Rufus suggests open mind during college process

Rufus suggests open mind during college process

By Ariana Etessami, Senior Writer

After months of grueling college applications, it’s weird to think that I will, in fact, be remaining a fixture in the glorious state of Maryland. Not in sunny SoCal, nor among the sophisticated French-speaking Canadians. Nowhere far, far away; not quite the escape I had imagined for my next four years.

For months, I convinced myself that I would be unhappy if I stayed here and I would only be satisfied with the freedom obtained through separation from family and the place I’ve called home for 18 years.

I guess I’m like any other kid, caught up in dreams of leaving her old life for an exciting new one, where every night’s a party and every day holds new possibilities and sparkling revelations.

Had I known beforehand that I would end up staying here, I might not have put so much time and effort into the whole process of applying to schools all over the country.

I would have saved money, not to mention closet space, if I hadn’t bought a sweatshirt from every single school that I visited.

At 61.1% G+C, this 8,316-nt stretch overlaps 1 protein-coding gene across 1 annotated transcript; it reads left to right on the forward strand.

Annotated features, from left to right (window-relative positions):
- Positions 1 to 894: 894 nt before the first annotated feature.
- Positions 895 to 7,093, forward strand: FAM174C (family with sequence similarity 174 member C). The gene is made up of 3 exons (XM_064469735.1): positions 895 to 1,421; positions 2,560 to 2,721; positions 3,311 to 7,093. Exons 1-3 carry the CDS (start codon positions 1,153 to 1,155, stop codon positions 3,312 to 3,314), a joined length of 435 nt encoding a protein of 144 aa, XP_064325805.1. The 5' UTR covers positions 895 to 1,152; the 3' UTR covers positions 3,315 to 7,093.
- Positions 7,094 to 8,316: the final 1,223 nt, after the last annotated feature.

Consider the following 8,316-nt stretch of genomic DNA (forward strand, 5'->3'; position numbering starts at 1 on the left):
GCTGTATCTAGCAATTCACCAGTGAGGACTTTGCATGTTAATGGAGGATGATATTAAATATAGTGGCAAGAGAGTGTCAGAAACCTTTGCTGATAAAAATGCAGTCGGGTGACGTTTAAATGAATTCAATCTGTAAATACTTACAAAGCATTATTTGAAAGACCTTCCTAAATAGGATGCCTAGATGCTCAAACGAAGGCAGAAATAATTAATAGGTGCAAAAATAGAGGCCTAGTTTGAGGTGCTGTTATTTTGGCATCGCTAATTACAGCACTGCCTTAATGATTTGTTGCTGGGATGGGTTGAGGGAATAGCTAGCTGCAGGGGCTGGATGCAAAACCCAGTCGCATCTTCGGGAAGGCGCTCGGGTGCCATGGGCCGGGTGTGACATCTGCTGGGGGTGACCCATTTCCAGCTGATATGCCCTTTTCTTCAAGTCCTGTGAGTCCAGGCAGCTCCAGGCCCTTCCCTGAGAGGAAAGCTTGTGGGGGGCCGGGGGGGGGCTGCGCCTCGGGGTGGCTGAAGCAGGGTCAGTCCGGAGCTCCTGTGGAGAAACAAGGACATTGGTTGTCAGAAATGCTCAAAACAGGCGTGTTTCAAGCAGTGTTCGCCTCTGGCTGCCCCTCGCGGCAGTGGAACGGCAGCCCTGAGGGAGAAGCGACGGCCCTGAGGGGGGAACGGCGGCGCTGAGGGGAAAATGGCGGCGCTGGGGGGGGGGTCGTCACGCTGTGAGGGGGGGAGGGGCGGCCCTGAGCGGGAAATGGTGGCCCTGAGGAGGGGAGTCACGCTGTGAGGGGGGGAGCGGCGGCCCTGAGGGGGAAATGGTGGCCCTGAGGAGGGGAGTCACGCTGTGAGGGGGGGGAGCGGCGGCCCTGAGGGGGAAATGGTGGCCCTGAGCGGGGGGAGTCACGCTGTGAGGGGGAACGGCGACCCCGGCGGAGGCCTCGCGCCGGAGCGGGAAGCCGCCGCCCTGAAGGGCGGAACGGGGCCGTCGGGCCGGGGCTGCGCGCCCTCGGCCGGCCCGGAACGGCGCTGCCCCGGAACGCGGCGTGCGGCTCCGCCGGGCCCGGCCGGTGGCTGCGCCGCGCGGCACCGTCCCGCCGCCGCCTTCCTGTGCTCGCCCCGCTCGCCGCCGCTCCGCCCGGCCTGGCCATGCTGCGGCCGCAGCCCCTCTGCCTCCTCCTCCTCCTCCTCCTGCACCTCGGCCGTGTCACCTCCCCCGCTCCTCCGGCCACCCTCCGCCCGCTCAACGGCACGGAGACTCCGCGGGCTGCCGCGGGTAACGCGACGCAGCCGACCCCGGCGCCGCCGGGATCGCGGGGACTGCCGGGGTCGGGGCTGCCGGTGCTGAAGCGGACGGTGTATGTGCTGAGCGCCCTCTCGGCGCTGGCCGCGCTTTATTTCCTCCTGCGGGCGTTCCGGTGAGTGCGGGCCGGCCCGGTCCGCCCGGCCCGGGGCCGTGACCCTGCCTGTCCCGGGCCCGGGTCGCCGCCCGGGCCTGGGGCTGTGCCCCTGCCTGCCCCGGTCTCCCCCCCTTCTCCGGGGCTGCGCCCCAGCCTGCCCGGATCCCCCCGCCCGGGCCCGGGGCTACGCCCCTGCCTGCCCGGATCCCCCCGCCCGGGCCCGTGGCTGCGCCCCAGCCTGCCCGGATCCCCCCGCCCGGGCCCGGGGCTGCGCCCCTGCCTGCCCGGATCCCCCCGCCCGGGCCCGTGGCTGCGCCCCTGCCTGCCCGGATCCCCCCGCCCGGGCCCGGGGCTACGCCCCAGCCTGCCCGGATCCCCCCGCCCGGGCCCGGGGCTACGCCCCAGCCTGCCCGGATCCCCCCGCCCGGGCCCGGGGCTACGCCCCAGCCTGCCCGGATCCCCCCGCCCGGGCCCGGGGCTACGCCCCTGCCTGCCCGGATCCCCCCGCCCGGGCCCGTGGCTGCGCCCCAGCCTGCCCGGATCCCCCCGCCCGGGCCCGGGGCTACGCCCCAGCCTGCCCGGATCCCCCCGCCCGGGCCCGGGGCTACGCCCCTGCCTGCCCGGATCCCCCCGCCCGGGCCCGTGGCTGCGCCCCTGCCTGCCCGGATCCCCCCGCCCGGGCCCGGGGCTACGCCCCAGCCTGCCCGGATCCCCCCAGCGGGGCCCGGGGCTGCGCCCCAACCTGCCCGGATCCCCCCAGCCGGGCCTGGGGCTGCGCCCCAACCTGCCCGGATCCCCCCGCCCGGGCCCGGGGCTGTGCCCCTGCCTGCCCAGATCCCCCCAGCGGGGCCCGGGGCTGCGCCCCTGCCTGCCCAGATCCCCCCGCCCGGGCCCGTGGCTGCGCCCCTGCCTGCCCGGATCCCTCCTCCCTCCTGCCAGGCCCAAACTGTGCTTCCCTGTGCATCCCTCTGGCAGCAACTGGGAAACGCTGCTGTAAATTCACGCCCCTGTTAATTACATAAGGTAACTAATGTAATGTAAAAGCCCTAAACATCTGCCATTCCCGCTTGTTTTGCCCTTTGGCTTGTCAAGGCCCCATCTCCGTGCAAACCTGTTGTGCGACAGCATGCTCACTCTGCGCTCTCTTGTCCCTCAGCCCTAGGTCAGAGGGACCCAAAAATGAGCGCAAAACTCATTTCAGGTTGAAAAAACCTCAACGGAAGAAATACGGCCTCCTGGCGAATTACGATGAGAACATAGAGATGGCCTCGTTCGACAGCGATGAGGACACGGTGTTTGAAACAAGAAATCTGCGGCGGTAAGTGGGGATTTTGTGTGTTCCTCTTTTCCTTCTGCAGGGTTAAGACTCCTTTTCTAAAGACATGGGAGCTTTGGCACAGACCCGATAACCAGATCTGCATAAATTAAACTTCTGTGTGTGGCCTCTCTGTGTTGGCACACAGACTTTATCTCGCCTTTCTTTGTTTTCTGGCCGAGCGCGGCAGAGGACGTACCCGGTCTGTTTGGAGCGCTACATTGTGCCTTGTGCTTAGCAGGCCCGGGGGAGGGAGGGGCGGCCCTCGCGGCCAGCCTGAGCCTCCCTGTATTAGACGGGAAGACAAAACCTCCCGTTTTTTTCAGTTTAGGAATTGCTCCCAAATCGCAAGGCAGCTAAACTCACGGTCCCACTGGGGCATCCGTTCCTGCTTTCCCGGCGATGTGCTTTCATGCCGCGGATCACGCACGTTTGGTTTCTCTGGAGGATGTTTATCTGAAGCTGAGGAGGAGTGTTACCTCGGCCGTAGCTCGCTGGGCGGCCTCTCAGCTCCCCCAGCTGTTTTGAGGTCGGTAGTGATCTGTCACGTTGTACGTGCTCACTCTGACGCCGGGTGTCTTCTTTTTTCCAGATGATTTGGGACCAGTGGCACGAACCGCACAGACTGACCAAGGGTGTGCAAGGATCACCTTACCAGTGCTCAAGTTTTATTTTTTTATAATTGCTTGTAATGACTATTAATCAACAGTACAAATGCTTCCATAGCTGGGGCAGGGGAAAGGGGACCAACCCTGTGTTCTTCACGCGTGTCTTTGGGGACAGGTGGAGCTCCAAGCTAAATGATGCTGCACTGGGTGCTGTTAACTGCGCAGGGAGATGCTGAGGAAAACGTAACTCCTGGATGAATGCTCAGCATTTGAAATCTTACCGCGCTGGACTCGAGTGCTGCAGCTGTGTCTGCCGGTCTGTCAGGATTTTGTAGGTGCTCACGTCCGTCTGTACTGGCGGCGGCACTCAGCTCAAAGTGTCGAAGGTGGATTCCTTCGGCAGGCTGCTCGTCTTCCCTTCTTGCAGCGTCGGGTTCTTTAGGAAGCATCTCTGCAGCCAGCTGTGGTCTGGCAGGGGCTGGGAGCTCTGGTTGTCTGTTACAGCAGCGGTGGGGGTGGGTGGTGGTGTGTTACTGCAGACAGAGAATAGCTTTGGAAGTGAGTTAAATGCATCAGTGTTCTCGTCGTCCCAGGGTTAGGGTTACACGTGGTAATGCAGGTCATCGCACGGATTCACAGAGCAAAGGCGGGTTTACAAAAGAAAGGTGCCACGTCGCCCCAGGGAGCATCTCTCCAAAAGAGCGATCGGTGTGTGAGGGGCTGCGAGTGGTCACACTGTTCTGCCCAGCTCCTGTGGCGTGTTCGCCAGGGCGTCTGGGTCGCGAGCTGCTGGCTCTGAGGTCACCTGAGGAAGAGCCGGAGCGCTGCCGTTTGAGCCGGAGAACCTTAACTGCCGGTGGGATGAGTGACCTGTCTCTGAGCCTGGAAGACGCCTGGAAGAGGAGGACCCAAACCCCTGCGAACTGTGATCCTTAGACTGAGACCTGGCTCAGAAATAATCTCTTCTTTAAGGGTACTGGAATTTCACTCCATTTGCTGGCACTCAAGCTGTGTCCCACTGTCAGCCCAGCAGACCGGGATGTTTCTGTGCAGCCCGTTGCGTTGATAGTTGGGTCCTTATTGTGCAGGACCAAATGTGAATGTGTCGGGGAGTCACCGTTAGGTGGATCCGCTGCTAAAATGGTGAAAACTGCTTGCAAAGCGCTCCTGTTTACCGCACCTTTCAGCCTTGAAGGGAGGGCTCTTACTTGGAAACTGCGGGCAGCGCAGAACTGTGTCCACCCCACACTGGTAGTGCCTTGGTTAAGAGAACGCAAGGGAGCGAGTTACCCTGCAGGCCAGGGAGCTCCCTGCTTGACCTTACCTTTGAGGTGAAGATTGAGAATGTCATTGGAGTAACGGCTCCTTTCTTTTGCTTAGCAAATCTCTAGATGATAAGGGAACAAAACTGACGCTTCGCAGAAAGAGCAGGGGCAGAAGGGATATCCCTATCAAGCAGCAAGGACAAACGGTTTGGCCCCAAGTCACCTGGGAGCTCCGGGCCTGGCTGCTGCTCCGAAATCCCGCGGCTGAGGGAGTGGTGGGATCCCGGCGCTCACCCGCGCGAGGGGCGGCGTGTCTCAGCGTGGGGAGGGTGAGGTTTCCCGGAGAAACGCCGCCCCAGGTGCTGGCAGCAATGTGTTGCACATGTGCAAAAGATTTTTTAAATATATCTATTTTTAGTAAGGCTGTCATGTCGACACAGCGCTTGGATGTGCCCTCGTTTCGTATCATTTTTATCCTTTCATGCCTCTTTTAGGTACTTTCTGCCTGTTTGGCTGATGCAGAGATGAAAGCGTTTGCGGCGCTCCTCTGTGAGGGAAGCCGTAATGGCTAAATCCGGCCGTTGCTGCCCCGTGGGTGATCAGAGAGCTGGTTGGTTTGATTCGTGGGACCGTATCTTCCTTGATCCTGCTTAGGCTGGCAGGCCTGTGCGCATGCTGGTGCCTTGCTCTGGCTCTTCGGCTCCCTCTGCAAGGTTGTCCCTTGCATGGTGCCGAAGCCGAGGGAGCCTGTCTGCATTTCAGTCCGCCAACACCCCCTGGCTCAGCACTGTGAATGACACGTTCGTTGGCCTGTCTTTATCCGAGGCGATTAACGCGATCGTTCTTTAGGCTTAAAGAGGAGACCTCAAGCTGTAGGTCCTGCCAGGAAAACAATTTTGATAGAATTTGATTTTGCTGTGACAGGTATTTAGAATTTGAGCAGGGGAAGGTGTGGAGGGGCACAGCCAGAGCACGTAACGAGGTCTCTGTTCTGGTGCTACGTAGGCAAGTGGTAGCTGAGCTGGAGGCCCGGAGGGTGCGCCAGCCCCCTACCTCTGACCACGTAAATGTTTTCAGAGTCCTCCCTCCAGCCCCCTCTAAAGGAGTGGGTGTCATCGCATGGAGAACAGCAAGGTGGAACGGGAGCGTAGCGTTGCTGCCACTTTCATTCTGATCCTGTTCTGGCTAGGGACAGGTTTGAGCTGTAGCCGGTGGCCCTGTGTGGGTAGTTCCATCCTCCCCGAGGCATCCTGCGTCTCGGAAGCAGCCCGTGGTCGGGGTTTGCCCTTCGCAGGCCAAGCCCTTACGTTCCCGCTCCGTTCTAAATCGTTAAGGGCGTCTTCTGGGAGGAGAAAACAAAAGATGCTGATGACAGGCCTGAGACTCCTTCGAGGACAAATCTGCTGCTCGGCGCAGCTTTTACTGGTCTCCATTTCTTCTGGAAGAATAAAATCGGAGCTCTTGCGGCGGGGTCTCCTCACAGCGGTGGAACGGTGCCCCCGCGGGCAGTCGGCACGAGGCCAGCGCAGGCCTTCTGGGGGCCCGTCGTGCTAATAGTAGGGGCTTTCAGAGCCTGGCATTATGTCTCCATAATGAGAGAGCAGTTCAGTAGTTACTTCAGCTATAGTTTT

I could have enjoyed the first semester of senior year just a little bit more if I hadn’t sacrificed innumerable lunch periods to endlessly scrutinize my college essays.

Had I known, I wouldn’t have applied to nine other schools that were either too far away, too expensive or would end up rejecting me.

But I couldn’t know. In fact, I had no idea where I would be headed until a mere few days before May 1, the anticipated college decision deadline. I changed my mind every day, each time finding a new reason to go to a certain school.

I even fully committed to one school before finally realizing that going to University of Maryland would be the best choice.

This is not to convince all of you underclassmen, still unplagued by senioritis and the glaring headlights of reality, to prematurely give up on your dreams and aspirations beyond high school. My bittersweet anecdote serves as a lesson to never assume anything about the future.

This process, like other major turning points in your life, includes countless unexpected twists and turns. No matter how much emphasis you put on this, there is really no way of knowing how everything will pan out. The whole process was surprisingly eye-opening (hello, rejection letters!).

So go ahead: apply to way too many schools, and stress over every little trivial detail in your precious college essays, because you’ll be glad you did it. Writing all those essays forced me to realize what I want to do with the next four years of my life and beyond, regardless of where I choose to do it.

Despite the inescapable regret that comes with every big decision, the college application process is something that we all go through together and ultimately grow from. Figuratively, of course. I’m still only four inches tall. Boo-yah, naked mole rat out!